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Federal Direct Student Loans Review


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There are four types of Federal Direct Student Loans available:

  • Direct Subsidized Loans: Available to undergraduate students who demonstrate financial need
  • Direct Unsubsidized Loans: Available to undergraduate, graduate and professional students and not based on financial need
  • Direct PLUS Loans: Available to graduate or professional students and parents of dependent undergraduate students. Eligibility is not based on financial need, but a credit check is required and borrowers who don’t meet credit qualifications need to meet additional eligibility requirements.
  • Direct Consolidation Loans: Allows borrowers to combine all eligible Federal Direct Student Loans into a single loan with a single loan servicer

Federal Direct Student Loans have fixed interest rates only; rates are set by the federal government annually. All borrowers receive the same rate depending on the type of loan.

There are also caps on the amount students can borrow, depending on the year of study and type of loan. Additionally, there are career maximum loan amounts:

  • Dependent undergraduate students: $31,000
  • Independent undergraduate students: $57,500
  • Graduate and professional degree students: $138,500

Because Federal Direct Student Loans are considered a form of federal aid, there is no credit check involved in the application process, and co-signers are not needed for Direct Subsidized and Unsubsidized loans. Instead, Federal Direct Student Loan borrowers must complete the Free Application for Federal Student Aid each year to determine eligibility. However, PLUS loan borrowers must undergo a credit check.

Borrowers or students with parent borrowers must be enrolled at least half-time at a school that participates in the Direct Loan Program to qualify.

The default repayment plan for borrowers is the 10-year Standard Repayment Plan. However, borrowers may opt for a longer term of up to 30 years. Alternative and income-driven repayment plans are also available to borrowers; some are unavailable for certain loan types:

  • Graduated Repayment
  • Extended Repayment
  • Income-Based Repayment
  • Income-Contingent Repayment
  • Pay As You Earn
  • Revised Pay As You Earn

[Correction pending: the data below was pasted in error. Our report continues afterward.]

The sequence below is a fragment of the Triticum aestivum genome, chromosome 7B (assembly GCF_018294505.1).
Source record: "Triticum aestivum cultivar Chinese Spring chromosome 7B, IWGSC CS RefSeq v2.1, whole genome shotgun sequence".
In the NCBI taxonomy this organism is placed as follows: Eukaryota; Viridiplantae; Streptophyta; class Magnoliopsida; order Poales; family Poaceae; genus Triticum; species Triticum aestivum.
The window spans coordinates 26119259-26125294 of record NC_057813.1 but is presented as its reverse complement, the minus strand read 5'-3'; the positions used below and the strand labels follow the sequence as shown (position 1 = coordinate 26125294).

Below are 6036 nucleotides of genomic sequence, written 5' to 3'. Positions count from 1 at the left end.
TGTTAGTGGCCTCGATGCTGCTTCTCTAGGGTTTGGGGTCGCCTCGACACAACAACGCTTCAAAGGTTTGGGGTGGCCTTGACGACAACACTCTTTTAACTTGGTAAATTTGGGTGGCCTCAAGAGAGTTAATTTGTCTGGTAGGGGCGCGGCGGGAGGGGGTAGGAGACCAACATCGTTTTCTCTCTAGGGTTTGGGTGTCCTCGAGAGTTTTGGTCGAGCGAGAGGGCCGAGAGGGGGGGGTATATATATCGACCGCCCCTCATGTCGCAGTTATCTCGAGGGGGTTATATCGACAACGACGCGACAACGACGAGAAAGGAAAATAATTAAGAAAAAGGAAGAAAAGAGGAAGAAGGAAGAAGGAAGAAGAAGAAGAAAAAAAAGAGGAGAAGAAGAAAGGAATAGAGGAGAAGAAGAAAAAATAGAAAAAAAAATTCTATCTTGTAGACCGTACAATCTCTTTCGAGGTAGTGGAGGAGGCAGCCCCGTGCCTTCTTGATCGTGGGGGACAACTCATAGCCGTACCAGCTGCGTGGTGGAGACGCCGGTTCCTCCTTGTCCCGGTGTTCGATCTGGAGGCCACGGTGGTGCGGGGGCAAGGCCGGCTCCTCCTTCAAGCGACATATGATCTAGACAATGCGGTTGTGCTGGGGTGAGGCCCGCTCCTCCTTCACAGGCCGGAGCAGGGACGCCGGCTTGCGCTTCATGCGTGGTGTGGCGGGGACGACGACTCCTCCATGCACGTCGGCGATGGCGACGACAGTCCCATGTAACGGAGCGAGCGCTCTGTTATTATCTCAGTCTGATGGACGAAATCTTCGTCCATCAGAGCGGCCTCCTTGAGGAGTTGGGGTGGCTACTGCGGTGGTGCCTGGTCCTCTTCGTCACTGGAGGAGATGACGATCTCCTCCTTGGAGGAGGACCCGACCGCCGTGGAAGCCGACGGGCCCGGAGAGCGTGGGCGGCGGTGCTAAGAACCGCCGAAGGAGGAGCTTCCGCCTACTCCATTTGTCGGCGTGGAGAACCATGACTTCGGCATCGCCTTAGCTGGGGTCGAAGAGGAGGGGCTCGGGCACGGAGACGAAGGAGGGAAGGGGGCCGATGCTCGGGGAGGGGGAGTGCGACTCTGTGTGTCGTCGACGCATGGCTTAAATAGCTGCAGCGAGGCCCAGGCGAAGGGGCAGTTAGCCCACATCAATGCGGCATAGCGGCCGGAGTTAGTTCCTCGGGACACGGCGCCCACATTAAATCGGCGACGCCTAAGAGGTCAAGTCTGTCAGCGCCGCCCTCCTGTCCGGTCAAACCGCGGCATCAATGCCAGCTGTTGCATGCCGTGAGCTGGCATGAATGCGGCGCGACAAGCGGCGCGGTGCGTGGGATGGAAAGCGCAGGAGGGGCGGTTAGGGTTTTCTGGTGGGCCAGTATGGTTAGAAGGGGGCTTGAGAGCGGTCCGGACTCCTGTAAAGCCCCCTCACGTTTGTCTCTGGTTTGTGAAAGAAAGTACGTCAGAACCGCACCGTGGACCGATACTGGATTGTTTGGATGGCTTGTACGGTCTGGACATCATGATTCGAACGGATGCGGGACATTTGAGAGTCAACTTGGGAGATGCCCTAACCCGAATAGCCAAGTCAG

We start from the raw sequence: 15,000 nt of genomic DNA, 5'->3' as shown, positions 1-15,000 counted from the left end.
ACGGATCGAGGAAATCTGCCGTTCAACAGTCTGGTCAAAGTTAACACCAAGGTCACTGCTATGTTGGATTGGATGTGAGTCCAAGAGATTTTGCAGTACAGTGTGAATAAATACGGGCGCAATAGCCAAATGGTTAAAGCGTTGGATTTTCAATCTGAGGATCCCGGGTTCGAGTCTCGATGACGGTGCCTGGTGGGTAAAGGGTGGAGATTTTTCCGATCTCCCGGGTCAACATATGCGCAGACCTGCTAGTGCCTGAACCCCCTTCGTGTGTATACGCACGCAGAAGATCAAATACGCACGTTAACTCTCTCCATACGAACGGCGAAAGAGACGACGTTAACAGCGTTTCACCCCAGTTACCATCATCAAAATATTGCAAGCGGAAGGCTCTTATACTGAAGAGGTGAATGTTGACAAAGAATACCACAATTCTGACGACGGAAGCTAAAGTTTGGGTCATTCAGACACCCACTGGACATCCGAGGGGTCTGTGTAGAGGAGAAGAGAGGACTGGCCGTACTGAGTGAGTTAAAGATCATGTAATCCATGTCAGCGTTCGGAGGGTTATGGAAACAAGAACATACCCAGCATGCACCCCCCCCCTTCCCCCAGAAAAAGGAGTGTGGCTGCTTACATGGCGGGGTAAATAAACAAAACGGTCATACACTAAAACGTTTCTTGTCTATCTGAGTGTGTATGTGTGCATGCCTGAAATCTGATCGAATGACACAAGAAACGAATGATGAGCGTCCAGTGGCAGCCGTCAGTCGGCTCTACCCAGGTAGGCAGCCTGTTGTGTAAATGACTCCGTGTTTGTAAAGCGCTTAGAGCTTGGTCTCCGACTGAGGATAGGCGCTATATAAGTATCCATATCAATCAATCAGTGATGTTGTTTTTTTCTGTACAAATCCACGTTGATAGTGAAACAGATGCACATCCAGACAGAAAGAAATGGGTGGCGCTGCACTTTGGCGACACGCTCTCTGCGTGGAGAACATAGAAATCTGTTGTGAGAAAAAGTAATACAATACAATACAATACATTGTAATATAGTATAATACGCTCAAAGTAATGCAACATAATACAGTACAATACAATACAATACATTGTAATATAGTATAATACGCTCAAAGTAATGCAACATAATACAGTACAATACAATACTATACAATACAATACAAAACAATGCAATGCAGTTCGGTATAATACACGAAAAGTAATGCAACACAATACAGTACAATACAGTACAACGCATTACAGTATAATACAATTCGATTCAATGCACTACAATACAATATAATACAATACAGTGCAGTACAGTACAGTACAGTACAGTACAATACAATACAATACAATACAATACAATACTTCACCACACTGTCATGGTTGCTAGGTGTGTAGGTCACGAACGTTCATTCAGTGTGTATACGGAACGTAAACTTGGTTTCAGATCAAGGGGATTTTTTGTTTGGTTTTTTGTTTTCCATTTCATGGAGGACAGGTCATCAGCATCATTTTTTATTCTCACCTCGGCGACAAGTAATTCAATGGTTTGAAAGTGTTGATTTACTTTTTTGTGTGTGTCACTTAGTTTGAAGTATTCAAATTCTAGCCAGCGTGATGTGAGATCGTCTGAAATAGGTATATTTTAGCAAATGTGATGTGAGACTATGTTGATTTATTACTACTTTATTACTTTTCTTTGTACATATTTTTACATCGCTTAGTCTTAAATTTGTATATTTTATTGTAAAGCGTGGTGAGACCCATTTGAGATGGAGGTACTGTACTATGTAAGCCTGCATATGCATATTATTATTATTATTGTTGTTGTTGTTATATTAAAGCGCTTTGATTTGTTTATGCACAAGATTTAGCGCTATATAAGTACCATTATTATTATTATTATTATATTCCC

The Department of Education also offers the option to consolidate Federal Direct Student Loans with a Direct Consolidation loan. In fact, consolidation is required to enroll in some of the above repayment plans, though it isn’t available to all borrowers.

Additionally, borrowers may defer loan payments up to three years for reasons such as economic hardship, unemployment or active military service. During deferment, subsidized loans will not accrue interest. However, interest on unsubsidized loans will continue to accrue and be capitalized if not paid. To qualify for deferment, borrowers must submit a request to their loan servicer and demonstrate that they meet eligibility requirements.

Borrowers also have the option to pause payments for up to 12 months at a time on Federal Direct Student Loans by applying for general or mandatory forbearance.

General forbearance is available to borrowers who are temporarily unable to make payments for various reasons and is granted at the discretion of the loan servicer. Federal Direct Student Loans servicers are required to grant mandatory forbearance to borrowers who meet certain eligibility requirements. Interest continues to accrue and capitalize on all types of loans during forbearance.

There are also several instances in which Federal Direct Student Loans may be canceled, forgiven or discharged. These include career-based forgiveness programs such as Public Service Loan Forgiveness and Teacher Loan Forgiveness, discharge in the case of a disability or death, as well as cancellation in the event of a school closure, withdrawal from school or false certification of eligibility.

  • Undergraduate students with limited credit history who want to borrow money for college without a co-signer
  • Borrowers who want flexible repayment options and federal loan protections
  • Parents who plan to borrow money to help their children pay for college



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